Canadian manufacturers say supply chain disruptions are reducing their production while increasing costs, jeopardizing the sector’s recovery and the entire economy.
A new survey from Canadian Manufacturers & Exporters has found that nine out of ten companies in the sector are struggling with supply chain issues.
More than half said the disruptions had a major or severe effect on operations.
“We are seeing long delays and higher costs,” said Dennis Darby, president and chief executive of the manufacturing industry group. “There’s just no slack in the system.”
Demand for goods is strong, but manufacturers just can’t keep up with orders, Darby said.
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Indeed, Canadian manufacturers have lost more than $10 billion in sales due to supply chain disruptions and face increased costs of nearly $1 billion, according to the report.
Eight in 10 said they were forced to raise prices and delay fulfillment of customer orders.
The situation risks stalling Canada’s economic recovery and could linger for several more months — or even longer, Darby said.
“There’s a good degree of pessimism,” Darby said. “The majority of manufacturers don’t believe supply chain issues will be resolved until 2023 or later.”
He added: “We are in a continuous injury.”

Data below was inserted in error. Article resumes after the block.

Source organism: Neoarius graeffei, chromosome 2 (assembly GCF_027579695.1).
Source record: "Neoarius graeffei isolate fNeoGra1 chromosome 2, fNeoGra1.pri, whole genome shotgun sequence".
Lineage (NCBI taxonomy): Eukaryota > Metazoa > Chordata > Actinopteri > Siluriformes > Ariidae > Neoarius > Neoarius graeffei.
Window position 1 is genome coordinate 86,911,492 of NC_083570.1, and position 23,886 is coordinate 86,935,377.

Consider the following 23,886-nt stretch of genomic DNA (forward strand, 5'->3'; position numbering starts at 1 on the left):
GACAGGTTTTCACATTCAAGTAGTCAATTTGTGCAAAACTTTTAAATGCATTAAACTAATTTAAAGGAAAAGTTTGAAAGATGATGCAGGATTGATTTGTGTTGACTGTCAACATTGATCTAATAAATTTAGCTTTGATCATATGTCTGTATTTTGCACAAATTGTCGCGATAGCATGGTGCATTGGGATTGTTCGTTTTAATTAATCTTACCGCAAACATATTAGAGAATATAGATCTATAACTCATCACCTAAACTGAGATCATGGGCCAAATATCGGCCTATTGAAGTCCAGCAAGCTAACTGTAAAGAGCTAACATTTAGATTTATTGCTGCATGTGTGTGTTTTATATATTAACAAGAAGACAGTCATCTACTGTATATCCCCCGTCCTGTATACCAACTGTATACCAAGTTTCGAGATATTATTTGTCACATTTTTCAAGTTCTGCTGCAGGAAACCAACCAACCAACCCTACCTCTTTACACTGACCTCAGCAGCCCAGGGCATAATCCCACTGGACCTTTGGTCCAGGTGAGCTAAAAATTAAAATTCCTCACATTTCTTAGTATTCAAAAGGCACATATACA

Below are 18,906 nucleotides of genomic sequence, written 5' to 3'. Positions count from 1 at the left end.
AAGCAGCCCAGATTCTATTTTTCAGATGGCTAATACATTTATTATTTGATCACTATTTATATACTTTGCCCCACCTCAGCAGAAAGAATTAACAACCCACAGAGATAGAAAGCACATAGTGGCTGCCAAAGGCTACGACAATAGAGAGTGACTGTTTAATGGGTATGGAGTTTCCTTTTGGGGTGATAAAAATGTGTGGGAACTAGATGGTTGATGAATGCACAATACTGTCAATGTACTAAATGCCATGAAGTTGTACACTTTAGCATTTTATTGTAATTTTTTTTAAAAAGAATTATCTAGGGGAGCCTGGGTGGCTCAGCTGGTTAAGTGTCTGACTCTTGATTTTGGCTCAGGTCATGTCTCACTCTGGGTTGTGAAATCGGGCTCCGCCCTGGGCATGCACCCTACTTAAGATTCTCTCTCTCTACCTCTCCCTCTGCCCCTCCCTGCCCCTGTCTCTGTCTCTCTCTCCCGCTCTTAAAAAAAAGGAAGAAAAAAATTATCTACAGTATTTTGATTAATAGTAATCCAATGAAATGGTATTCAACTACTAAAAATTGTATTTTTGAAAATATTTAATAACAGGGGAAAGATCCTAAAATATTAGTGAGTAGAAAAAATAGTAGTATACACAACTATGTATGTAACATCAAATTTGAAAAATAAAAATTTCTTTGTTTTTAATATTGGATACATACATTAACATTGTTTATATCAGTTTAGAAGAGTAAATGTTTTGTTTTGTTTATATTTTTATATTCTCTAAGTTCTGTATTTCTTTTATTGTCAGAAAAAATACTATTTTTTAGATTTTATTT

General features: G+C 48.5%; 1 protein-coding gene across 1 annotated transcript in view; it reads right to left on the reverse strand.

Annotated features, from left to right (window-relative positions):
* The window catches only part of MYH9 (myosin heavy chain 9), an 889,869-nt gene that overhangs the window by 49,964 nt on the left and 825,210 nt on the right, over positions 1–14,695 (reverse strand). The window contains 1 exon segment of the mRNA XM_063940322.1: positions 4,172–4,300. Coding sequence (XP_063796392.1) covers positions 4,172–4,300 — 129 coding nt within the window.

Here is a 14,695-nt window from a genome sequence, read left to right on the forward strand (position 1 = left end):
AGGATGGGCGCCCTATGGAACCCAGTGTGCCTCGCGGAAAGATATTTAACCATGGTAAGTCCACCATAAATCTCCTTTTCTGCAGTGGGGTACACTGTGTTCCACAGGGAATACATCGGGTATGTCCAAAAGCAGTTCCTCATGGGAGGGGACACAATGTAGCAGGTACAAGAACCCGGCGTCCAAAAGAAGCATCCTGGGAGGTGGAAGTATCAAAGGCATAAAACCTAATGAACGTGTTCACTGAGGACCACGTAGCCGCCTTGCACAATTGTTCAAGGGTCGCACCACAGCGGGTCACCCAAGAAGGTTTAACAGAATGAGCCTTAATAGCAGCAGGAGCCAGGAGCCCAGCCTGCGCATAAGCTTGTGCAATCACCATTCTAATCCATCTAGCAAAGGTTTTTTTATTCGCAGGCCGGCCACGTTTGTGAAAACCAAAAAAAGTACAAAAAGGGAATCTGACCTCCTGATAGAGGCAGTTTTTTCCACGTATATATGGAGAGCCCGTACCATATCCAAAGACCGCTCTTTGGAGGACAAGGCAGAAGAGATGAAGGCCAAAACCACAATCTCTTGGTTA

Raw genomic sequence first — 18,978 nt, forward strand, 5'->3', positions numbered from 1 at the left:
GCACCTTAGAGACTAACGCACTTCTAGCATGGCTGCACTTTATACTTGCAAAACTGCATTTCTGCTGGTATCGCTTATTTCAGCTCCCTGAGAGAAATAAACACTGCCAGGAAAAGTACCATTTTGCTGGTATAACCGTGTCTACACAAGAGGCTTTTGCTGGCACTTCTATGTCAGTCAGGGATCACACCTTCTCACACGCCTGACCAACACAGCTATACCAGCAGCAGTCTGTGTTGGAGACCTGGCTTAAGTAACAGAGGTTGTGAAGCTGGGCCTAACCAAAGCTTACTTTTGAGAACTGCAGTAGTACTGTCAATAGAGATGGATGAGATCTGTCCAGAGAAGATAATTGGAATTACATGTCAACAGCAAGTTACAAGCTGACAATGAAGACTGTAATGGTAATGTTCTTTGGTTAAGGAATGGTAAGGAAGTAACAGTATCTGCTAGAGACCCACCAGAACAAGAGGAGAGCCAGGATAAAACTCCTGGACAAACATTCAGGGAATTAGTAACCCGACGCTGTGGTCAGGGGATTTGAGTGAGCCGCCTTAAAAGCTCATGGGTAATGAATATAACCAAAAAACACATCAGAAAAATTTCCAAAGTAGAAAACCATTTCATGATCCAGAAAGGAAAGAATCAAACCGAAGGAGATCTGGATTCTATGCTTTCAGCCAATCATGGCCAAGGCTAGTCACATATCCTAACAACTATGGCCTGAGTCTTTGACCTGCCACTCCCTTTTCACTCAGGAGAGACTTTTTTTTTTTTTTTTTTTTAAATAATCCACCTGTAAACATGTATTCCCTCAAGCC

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Meanwhile, businesses in Canada are struggling to repay debt accumulated during the pandemic shutdowns, with some contemplating bankruptcy even as restrictions are lifted.
The Canadian Federation of Independent Business said 67% of small and medium-sized businesses had incurred an average debt of $158,000 during the pandemic, according to a recent member survey.
Yet only 35% have returned to normal sales, hurting their ability to pay off debt and cope with higher costs.
The numbers are even worse for companies in the hospitality sector. Nearly a third are considering bankruptcy or going out of business altogether after racking up an average debt of more than $205,000, CFIB found.
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“The hurdle to overcome the economic damage of the past two years is insurmountable for some,” said Dan Kelly, chairman of the group of companies.
It’s not just the fight against debt that challenges companies, but also the fight against supply chain problems and higher costs, he said.
“Every line of a business owner’s budget is under severe pressure right now,” Kelly said.
“With costs rising quite rapidly and the debt they’ve taken on…the math isn’t favorable for the future.”
CFIB is calling on the federal government to extend its corporate hiring program and end tax hikes, including a planned increase in the alcohol excise tax and carbon tax.
© 2022 The Canadian Press